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Christmas retail round up – how have retailers fared?

Following the important Christmas period, we take a closer look at how the retail sector fared, what could be next and what it could mean for investors.

Important notes

This article isn’t personal advice. If you’re not sure whether an investment is right for you please seek advice. If you choose to invest the value of your investment will rise and fall, so you could get back less than you put in.

The festive period is crucial for retailers. Customers spend on average close to £740 more in December than a normal month. And when January comes round, most of the big names treat the market to trading updates.

Broadly speaking, in the build up to December, retail was on a good run – the value of sales were up 6.2% on the previous year. Omicron fears then put the brakes on as December came round. Sales fell 3.1% as more shoppers stayed at home and physical footfall dropped.

Retail sales volumes, seasonally adjusted, Great Britain

Source: Office for National Statistics – Monthly Business Survey – Retail Sales Inquiry, January 2022.

Following a tricky December for the sector, we take a look at how a few names have fared.

This article is not personal advice, if you’re unsure whether an investment is right for you, seek advice. All investments can fall as well as rise in value, so you could make a loss. Past performance isn’t a guide to the future.

Investing in individual companies isn’t right for everyone – it’s higher risk as your investment is dependent on the fate of that company. If a company fails, you risk losing your whole investment. You should make sure you understand the companies you’re investing in, their specific risks, and make sure any shares you own are held as part of a diversified portfolio.

Is the high street hanging on?

New Covid-19 fears were the last thing on the wish list for more traditional retailers, who’ve historically relied on footfall in their large, expensive, stores to shift product. But thanks to the work done over the last couple of years to build out online offerings, it meant restrictions weren’t the end of the world for some well-known names.

Next is a prime example. Management came out with another guidance upgrade in their fourth quarter trading update, as formalwear and occasion-wear came back into fashion in the run up to Christmas. Full price sales were up 20% on pre-pandemic levels, £70m ahead of expectations. Physical shop sales dropped over the period, but a 45% boom in online sales paved the way for a strong Christmas period.

Another success story over the Christmas period comes from Marks & Spencer who posted record trading. Group sales were 8.5% ahead of pre-pandemic levels with growth in all business areas. Improved performance in full price Clothing and Home is notable, considering it’s been a challenging area in recent times and subject to major overhaul. A 45% rise in sales was aided by the expansion of in store fulfilment, with online sales up almost 51%.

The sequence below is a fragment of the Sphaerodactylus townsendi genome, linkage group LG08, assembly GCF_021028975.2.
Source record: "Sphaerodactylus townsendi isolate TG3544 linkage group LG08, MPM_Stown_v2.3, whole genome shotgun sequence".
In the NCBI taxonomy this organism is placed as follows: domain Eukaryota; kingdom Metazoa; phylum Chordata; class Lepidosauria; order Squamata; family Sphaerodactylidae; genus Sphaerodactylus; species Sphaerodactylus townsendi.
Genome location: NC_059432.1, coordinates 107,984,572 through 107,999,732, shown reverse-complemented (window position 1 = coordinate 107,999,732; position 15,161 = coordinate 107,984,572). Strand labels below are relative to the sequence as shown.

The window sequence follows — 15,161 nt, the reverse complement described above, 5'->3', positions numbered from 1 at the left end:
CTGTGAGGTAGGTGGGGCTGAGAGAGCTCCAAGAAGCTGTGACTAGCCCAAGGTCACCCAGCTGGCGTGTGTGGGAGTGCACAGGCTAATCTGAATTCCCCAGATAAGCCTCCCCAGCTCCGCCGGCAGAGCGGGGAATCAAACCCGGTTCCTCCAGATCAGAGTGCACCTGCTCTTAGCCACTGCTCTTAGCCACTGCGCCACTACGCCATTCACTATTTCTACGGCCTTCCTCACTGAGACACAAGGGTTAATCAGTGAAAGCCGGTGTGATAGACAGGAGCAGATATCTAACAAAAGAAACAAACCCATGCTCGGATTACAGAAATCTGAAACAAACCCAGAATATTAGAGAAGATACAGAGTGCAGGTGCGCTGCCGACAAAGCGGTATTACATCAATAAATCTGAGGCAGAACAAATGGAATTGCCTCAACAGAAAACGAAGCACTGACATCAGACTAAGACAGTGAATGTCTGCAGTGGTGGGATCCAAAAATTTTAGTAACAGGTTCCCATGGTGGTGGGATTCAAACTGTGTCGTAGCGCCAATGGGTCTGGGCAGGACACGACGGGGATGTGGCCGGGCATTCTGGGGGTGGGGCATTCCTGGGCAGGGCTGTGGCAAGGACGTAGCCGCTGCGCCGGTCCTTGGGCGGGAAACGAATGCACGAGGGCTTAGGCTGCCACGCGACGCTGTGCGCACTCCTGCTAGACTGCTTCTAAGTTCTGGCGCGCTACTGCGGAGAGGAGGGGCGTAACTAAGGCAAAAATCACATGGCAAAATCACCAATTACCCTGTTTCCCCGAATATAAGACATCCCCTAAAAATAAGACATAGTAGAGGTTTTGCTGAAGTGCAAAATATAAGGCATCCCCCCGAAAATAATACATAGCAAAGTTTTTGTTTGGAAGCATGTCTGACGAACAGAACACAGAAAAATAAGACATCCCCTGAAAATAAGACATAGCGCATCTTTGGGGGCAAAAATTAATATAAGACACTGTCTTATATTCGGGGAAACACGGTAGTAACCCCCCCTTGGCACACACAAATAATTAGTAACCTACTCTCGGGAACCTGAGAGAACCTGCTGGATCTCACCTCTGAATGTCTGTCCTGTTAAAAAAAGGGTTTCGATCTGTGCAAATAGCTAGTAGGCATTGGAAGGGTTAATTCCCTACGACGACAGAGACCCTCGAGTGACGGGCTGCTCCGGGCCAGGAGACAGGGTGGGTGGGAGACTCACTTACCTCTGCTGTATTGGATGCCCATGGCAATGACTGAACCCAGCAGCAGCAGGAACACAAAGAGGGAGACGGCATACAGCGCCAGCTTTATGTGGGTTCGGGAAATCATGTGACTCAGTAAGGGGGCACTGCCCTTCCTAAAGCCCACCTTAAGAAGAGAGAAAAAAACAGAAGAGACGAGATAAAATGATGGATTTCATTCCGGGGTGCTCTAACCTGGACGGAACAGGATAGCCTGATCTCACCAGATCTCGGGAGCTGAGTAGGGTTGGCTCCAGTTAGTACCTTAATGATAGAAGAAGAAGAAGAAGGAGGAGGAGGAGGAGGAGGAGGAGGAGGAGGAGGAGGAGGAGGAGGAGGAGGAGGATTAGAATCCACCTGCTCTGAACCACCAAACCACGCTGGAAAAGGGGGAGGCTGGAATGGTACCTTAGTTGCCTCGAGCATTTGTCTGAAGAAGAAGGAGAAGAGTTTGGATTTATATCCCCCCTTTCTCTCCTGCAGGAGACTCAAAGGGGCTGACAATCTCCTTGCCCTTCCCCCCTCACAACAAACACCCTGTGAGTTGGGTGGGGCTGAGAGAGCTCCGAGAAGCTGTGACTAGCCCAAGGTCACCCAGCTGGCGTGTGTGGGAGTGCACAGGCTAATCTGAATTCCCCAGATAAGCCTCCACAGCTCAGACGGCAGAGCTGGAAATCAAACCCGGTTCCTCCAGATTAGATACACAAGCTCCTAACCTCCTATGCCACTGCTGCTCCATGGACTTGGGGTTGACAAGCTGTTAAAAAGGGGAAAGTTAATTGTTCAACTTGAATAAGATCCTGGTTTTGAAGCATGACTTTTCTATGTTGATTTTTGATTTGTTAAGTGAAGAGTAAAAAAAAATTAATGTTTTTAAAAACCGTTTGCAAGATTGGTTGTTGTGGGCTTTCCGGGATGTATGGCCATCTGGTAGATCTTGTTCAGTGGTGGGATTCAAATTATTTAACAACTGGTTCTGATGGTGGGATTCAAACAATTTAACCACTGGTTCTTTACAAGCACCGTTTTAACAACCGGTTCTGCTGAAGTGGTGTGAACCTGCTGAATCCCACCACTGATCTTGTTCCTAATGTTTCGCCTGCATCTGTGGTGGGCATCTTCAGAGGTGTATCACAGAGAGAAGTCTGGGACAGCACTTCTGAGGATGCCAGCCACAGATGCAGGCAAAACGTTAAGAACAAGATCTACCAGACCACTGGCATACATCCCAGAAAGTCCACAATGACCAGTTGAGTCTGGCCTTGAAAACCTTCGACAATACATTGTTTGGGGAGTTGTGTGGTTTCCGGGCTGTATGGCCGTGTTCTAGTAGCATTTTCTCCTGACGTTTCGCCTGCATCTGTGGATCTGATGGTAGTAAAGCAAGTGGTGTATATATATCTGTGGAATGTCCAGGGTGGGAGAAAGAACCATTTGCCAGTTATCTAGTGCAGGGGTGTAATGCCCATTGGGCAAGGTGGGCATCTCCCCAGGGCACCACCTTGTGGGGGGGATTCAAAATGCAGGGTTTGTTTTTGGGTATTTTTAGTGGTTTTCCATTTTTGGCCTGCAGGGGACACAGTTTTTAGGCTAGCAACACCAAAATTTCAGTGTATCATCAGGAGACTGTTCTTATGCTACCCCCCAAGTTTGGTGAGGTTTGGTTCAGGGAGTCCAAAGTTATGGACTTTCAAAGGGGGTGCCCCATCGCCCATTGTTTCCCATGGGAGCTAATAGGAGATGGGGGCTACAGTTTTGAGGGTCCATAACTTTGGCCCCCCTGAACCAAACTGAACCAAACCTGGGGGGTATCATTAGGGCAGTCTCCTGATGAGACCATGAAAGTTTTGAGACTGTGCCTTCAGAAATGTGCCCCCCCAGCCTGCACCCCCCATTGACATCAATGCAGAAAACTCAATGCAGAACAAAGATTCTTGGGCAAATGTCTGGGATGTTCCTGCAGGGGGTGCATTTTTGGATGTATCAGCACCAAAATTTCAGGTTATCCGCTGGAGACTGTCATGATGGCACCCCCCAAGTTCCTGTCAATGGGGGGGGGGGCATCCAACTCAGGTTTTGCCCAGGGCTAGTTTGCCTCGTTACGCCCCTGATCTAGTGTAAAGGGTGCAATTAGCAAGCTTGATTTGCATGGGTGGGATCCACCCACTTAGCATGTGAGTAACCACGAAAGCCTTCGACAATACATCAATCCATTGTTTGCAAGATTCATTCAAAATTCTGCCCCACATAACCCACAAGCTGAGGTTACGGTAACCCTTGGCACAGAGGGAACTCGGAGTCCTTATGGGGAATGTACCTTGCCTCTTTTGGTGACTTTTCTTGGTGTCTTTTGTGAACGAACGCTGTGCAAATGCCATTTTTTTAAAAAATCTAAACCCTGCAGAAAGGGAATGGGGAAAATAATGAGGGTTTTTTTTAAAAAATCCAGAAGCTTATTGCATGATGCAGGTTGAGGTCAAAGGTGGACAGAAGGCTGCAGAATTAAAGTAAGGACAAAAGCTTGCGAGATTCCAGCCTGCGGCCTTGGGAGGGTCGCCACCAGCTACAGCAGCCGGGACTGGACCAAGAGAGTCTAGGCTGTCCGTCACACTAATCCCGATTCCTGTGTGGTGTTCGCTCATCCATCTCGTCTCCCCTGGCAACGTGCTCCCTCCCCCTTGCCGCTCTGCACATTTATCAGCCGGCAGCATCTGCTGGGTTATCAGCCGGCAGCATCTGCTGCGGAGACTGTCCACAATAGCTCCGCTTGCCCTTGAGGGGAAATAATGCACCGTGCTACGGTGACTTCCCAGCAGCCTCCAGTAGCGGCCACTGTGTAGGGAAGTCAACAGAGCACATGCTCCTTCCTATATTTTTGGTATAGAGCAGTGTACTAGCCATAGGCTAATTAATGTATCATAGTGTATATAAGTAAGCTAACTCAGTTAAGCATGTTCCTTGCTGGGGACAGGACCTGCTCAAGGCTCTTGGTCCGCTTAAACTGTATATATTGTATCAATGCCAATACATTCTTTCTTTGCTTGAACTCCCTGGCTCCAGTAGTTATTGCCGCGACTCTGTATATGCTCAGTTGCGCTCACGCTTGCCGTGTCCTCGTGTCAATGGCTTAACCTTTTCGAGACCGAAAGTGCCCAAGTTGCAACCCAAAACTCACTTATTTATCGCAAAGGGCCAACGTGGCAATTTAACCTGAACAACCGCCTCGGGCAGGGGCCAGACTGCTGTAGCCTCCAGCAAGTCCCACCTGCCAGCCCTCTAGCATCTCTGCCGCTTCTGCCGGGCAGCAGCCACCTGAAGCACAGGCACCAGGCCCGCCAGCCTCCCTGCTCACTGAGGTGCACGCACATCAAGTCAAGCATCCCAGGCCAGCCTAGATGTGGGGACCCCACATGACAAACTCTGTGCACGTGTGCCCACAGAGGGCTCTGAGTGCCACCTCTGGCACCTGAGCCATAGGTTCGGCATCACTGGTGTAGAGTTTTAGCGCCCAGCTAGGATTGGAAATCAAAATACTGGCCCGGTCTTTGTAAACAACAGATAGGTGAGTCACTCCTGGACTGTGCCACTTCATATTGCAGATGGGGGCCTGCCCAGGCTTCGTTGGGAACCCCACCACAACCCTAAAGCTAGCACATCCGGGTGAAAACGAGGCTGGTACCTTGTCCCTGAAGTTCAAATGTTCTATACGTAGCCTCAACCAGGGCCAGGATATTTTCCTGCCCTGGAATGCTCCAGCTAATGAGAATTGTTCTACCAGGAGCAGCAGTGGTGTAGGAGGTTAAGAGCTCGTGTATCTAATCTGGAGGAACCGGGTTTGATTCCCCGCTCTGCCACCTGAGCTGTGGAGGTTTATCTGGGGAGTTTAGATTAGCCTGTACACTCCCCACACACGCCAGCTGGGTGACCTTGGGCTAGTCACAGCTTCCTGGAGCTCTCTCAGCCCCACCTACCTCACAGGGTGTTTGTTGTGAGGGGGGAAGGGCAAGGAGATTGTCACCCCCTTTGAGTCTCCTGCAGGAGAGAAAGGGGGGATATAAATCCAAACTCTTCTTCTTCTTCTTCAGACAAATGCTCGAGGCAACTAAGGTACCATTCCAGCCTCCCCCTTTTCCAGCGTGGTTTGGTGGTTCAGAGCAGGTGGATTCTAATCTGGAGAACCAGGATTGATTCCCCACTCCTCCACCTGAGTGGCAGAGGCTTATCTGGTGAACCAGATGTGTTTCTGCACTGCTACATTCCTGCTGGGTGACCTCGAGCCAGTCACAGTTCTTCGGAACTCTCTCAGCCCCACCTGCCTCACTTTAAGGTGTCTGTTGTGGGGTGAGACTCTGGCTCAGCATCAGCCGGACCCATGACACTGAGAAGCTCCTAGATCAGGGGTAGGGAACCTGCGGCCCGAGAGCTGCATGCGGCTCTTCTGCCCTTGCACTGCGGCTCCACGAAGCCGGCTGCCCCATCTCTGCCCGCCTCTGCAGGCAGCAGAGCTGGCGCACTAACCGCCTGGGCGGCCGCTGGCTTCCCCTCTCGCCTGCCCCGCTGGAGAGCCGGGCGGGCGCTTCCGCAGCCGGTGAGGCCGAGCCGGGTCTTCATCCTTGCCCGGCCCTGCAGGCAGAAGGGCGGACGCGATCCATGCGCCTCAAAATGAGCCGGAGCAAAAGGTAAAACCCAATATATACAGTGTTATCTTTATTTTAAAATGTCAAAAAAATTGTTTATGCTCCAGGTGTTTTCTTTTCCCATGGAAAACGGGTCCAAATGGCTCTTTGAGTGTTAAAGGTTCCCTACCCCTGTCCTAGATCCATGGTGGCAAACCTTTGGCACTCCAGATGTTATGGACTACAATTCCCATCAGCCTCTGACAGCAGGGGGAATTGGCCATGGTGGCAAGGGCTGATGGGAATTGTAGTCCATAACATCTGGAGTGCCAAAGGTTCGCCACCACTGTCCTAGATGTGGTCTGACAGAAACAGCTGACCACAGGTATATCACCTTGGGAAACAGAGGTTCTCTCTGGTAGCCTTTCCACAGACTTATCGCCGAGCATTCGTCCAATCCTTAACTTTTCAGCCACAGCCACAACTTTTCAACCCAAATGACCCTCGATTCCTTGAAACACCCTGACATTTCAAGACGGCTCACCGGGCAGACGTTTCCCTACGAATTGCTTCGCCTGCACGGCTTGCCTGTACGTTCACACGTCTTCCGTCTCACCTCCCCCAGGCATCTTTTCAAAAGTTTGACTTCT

The group’s partnership with Ocado.com is another sign of the new era for traditional retail. Food sales reached record highs as M&S products made up almost a third of baskets on Ocado.com in December.

It was a slightly different story at one of the UK’s best known specialist retailers. A boost in online sales, up 29% compared to 2 years ago, wasn’t enough to stop electrical and white goods specialist, Currys’ sales falling over the period. Like-for-like sales fell 5% compared to last year, with demand for technology dropping and supply chain issues weighing. That meant full year underlying profit before tax guidance was dropped down slightly, from £160m to £155m.

Face-to-face advice is a key competitive advantage and innovations like ‘ShopLive’ mean customers can get access to experts from home. Longer term, the group's foundations still look intact. The reinforced balance sheet and strong expected net cash position are real positives.

Without much of an online offering, Primark owner Associated British Foods has had to rely on other sources of revenue while stores were shut – Sugar, Grocery, Ingredients and Agriculture. But clothing sales have made a comeback as stores have reopened. Omicron scares have kept a lid on the recovery, but Retail sales were up 36% over the latest quarter, which includes the festive period. Retail parks, rather than city centre stores, continue to be the main attraction for customers.

Inflation could halt any operating margin improvements, with the group aiming to exceed 10% this year. Cost controls and well managed inventory have helped so far. But as a discount retailer, there’s not much wiggle room on prices before they start to alienate their core customers.